Neighbours, everybody needs good Neighbours. With a little understanding, you can find the perfect blend. And so on. Back in the late 1980s and early 1990s, everybody watched Neighbours. They might not admit it but, every evening at 5.35pm, after Children's BBC had finished, millions of people tuned their television sets to BBC One to find out what the residents of Ramsey Street had been up to. This was the era of Madge and Harold, Mrs Mangle and Bouncer, Jim, Paul and Lucy Robinson, Helen Daniels, Jane and Mike (played by Guy Pearce) and of course, Scott and Charlene, played by a young Jason Donovan and Kylie Minogue. The show was so popular that in one year the entire cast were invited to star in the Royal Variety Performance, and a range of merchandise was produced to cash in on its success. There were annuals, board games, jigsaws and computer games. As this website is dedicated to old video games, we'll focus on the computer game version of Neighbours, specifically the Commodore 64 version. Maybe I should start Retro Annuals Power where I could look at old annuals. Before we continue, let's remember the Neighbours theme tune and opening credits.
Ah! Memories! So, how do you transfer a soap opera into a computer game? Easy! Turn it into a racing game! And to ensure it accurately reflects the fact that it's based on a soap from the land down under, include kangaroos and emus as some of the obstacles. Strewth, there's no stereotyping in this game!
The game opens with a SID rendition of the show's theme tune and a rather plain intro screen. I guarantee you that you'll sit and listen to the full theme tune while trying to remember the words to it. Or maybe that's just me. Afterwards, you pay a visit to Scott Robinson's garage. This is where you can pick from up to four other Ramsey Street residents to be your competitors and either a slow, medium or fast skateboard. There is also a small car and a kangaroo on the floor of the garage, partially covered by a sheet. As we know, every Australian keeps a kangaroo in their garage. Usually next to their barbecue, a crate of Fosters, a boomerang, and a hat with corks dangling from it. You can choose to cover the car or kangaroo with the sheet if you wish. Concealing them will prevent them from appearing in the game.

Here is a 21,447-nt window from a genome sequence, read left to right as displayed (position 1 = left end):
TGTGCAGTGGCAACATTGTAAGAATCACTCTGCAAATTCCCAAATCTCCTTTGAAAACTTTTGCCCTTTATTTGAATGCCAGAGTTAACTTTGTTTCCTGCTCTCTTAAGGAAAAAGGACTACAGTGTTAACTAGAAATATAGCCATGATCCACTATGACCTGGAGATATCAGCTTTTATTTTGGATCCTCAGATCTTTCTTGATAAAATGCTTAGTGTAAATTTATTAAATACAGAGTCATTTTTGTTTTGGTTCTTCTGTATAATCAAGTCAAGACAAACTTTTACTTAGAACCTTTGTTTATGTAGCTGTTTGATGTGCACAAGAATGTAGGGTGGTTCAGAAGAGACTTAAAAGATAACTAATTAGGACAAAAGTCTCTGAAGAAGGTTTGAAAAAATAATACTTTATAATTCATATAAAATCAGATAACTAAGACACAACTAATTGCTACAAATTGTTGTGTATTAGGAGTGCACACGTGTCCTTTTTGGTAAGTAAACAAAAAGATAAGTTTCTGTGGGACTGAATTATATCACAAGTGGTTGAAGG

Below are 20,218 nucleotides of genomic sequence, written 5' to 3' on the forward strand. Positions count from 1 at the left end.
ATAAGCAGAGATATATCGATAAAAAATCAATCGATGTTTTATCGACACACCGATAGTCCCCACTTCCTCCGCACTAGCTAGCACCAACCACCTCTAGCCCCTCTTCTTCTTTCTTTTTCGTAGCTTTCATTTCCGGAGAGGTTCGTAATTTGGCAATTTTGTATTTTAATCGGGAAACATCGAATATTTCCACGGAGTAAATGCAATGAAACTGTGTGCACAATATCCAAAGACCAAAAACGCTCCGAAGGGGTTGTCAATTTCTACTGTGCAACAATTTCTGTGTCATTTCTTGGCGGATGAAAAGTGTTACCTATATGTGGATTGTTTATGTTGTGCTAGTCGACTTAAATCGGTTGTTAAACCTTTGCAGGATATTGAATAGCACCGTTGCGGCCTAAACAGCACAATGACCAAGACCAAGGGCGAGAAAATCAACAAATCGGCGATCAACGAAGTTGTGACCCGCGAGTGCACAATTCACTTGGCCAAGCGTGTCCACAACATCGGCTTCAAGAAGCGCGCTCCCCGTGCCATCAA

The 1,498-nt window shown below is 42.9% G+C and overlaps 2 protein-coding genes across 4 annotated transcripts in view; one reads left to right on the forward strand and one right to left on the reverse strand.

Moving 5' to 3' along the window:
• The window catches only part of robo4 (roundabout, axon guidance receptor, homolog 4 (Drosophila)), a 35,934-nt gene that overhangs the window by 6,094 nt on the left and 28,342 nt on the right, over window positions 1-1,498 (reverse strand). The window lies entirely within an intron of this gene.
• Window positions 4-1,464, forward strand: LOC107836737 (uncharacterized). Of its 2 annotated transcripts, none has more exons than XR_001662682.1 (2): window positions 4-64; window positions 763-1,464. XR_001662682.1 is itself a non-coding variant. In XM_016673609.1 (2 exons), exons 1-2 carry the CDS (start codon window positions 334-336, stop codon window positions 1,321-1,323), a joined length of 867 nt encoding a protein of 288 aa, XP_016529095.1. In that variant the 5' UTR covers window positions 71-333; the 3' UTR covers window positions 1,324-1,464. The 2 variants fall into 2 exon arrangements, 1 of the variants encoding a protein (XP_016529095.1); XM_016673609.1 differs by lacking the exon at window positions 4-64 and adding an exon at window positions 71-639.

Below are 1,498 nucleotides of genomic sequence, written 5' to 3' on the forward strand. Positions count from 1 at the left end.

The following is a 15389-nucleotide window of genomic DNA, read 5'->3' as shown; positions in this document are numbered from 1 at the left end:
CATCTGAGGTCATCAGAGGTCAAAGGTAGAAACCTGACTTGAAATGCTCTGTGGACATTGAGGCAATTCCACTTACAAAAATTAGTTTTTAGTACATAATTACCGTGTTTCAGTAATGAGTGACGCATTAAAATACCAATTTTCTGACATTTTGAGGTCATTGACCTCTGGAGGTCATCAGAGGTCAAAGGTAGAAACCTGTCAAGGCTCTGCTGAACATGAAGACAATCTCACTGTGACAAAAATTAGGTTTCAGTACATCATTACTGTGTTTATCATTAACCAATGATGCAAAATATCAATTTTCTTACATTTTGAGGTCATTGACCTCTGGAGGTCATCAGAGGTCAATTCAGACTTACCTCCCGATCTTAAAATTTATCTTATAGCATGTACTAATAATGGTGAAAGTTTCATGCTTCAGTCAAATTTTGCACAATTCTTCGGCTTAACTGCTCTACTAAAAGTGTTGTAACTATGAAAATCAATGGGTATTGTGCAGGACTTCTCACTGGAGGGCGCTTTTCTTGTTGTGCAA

The characters you can pick as competitors are Lenny (who?), Henry, Matt (not sure who he is either) and Mike. Apparently Lenny could be Charlene. I don't ever recall her being called that but according to a Neighbours website, it was her nickname. You learn something new everyday, don't you? As the game was released in 1991, I don't think Mike, Henry, Scott or Charlene were still in the programme then. I even think their pop careers had taken a nose-dive too by then.
After you've chosen your opposition, a skateboard and decided what to do about your kangaroo, it's time to hit the road. It seems that in a long-forgotten episode, the Ramsey Street youngsters have been out and turned said street into a race track. They also appear to have rearranged the street, making it appear more like a maze than the cul-de-sac familiar to viewers of the TV show. Yourself as Scott Robinson and your competitors line up and begin racing. Rather bizarrely, each competitor has a different mode of transport. You use the skateboard that you picked earlier, and another of the racers also uses a skateboard, but the other competitors use a go-kart, bicycle and what looks like a lawnmower. Not that it really makes any difference to the race itself. Movement around the course is quite fluid although a bit fiddly at first, especially when taking corners. The idea of the game is simply to come first in the race, but making life more difficult are obstacles and the fact that you have to ride through pairs of markers. If you miss the markers, you need to go back on yourself to go through them. Depending on what you did in Scott's garage with your sheet, the obstacles include Mrs Mangle's dog Bouncer, Mrs Mangle herself, open manholes and manhole covers, and kangaroos. Oh yes, not only does every Australian keep a kangaroo in their garage, they also roam suburban streets. Here's a quick fact. In Neighbours, Bouncer, the dog, was paid more than the human actors! He was actually called Bouncer in real life too. That's two things I've learned today.